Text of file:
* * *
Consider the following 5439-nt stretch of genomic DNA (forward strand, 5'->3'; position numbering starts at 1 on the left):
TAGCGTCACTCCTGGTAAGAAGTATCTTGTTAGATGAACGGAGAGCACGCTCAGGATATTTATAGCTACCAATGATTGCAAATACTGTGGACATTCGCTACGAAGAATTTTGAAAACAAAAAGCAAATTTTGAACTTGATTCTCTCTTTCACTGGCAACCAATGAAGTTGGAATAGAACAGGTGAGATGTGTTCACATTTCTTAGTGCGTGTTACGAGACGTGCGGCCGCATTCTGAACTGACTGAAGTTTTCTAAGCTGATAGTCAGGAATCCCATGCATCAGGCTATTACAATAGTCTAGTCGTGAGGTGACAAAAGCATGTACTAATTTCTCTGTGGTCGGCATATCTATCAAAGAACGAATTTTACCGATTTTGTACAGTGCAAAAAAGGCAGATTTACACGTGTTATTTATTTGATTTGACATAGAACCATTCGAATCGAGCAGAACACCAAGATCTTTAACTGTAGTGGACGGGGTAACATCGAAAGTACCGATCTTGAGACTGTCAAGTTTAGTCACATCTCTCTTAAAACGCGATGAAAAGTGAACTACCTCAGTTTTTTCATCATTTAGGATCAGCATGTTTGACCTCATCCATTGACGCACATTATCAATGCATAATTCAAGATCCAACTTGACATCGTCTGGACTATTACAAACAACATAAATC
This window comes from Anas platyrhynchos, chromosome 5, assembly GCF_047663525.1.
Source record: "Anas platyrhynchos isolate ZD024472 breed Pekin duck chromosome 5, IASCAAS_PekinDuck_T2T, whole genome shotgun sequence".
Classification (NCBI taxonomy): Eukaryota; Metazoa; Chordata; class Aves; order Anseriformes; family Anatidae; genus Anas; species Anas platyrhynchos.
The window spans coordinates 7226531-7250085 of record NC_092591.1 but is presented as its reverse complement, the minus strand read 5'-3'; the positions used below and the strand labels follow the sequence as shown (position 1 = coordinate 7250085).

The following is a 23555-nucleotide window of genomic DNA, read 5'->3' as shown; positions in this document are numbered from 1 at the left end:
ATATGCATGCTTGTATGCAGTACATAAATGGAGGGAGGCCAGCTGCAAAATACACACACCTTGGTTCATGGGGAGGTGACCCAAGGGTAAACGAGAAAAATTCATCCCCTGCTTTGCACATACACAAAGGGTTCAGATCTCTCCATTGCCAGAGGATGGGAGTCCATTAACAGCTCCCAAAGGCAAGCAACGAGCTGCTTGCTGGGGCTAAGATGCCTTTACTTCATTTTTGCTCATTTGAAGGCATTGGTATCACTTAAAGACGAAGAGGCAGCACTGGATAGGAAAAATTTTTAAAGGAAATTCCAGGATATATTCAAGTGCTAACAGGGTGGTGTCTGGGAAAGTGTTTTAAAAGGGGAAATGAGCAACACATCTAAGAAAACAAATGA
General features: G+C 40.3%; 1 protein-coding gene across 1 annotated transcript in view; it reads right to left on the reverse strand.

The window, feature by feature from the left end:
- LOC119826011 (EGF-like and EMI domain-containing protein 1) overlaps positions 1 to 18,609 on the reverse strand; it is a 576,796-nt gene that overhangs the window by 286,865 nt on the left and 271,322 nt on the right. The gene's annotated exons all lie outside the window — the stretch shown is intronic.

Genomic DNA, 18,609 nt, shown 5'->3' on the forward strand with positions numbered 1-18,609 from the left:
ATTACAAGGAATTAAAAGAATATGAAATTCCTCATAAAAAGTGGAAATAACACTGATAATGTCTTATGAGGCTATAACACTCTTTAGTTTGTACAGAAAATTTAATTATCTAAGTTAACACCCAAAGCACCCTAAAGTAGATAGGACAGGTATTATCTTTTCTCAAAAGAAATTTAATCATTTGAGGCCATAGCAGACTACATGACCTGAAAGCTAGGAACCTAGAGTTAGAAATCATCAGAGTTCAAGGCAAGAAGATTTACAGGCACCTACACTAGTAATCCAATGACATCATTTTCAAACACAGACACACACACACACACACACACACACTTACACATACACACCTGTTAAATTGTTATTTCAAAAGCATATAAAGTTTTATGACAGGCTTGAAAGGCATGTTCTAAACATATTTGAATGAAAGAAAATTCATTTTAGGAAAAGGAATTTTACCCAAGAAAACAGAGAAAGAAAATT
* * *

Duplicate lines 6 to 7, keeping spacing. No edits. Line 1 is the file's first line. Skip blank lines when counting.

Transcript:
The window spans coordinates 7226531-7250085 of record NC_092591.1 but is presented as its reverse complement, the minus strand read 5'-3'; the positions used below and the strand labels follow the sequence as shown (position 1 = coordinate 7250085).

The following is a 23555-nucleotide window of genomic DNA, read 5'->3' as shown; positions in this document are numbered from 1 at the left end: